Open Source and the 'User Experience'
In the past, I have been rather unkind to open source projects. Some of my criticisms may not have been valid, but one thing that I feel still holds is my beef with the “user experience.” I use quotes because that expression sounds an awful lot like marketing-speak, which I try to avoid, but can’t think of a better term. What I mean is that it is an all too common trend in open source projects to put forth a titanic effort to code the software, but an abysmal one to make it user friendly and to document it well. Just recently, I needed to implement some form of complicated logging in an application I was tasked with. Most suggestions on the web pointed to the open source library log4net. Those recommendations did come with a word of warning though that it was a little heady to jump right into. But, since time was of the essence, I threw myself off from the high dive and into the deep-end. Those guys were right. Log4net is a very robust and extensible logging framework, and it performs well, but it took me the better part of a day and a half to figure out how have it write to Oracle and properly extend the formatters to my fit my will. The documentation is what we in the industry call “sparse.” It provides some very basic examples and then just chucks the API at you and throws you to the wolves. Contrast that with something like SubVersion. SubVersion may not be the greatest Source Control Provider out there, but it has TortoiseSVN. The Tortoise UI makes managing a repository of code brain dead simple; even a non-programmer(!) could do it. Installation is easy: a typical windows installer package that requires the standard amount of clicks to get up and running. The app itself is built right into the Windows shell; just right-click and there you are! Perhaps most importantly though, the documentation1 was up to snuff. No, more than that, it was superb! It sounded like a real human being wrote it, not a coder! I actually wanted to read the thing. Additionally I learned a thing or two about code management in general, not just pertaining to SubVersion. I’d bet that one of the reasons SubVersion is so popular is because it manages to hold the user’s hand without treating him like a child. From what I can tell, git is a pretty powerful competitor to SubVersion, but until it has as nice an interface as Tortoise, it will never see as high of an adoption. I would argue that the single greatest hurdle that the open source movement still needs to overcome is the notion that their audience is not just the geeky programmers huddled up in their caves. It is a tricky line to walk though, too much hand-holding is just as big of a product killer as too little.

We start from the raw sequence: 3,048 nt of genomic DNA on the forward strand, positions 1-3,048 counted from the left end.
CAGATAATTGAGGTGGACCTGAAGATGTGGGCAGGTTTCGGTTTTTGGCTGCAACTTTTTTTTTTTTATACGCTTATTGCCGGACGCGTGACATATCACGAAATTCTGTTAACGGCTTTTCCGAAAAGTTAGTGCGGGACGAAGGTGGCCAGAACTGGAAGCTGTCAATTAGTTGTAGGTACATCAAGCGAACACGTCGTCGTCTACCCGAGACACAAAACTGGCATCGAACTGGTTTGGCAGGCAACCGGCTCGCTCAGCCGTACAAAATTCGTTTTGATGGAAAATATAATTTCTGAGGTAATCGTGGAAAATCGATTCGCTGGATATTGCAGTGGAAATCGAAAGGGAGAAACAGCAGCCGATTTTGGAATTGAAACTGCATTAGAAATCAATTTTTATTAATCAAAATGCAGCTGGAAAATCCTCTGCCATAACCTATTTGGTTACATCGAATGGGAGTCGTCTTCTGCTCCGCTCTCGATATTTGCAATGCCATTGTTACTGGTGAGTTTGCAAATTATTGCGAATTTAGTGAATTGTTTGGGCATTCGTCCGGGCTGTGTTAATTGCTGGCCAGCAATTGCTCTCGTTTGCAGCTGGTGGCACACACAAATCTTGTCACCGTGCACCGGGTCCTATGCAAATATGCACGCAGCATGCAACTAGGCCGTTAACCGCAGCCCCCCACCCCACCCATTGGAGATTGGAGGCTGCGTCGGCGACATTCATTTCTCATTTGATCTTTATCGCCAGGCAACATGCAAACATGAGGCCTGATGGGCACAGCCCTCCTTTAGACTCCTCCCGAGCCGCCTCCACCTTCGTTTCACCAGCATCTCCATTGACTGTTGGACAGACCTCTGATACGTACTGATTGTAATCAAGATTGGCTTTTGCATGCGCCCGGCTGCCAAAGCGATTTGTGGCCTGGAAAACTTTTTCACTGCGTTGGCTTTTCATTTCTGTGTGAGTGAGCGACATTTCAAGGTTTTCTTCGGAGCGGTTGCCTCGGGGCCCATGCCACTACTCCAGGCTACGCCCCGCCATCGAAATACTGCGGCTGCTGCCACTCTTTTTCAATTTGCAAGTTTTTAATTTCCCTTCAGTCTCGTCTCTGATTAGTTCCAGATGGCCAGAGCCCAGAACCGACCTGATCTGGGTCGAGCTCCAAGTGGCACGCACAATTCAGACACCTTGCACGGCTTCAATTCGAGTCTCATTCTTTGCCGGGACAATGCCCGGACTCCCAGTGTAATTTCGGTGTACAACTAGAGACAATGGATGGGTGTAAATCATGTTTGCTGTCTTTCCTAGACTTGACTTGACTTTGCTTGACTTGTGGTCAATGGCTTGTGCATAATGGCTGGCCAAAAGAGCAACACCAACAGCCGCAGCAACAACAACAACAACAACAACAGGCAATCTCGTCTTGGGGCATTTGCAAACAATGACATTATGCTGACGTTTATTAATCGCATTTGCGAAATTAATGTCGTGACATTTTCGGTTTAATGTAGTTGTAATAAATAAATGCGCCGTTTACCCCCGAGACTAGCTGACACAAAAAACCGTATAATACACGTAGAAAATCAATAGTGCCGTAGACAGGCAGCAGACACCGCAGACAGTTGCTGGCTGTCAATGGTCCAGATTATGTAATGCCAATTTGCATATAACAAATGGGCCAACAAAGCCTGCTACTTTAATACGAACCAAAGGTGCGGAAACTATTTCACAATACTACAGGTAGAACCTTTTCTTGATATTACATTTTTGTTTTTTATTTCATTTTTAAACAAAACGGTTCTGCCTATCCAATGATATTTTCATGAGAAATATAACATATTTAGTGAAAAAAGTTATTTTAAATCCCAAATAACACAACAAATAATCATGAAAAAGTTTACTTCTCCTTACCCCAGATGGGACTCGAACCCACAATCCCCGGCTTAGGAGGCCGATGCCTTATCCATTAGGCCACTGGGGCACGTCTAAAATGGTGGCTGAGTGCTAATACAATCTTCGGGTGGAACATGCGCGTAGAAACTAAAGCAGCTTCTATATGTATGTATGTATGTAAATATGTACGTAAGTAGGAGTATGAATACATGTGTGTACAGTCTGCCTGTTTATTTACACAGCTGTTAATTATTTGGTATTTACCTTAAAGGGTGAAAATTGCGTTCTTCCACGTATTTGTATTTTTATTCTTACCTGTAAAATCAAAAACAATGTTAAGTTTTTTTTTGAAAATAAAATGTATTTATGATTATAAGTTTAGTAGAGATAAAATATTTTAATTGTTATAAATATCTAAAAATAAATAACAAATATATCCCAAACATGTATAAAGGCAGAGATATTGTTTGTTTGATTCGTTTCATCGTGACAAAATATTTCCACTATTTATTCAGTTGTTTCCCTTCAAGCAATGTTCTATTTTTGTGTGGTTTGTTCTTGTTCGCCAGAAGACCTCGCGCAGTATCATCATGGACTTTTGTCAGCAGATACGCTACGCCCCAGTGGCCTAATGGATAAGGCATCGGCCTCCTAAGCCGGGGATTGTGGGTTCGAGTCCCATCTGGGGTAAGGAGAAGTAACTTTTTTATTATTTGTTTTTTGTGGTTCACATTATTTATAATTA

1. This may not be the fairest comparisons, the “documentation” for SubVersion was originally published as a real book by O’Reilly. However, my underlying point about documentation still stands. Â«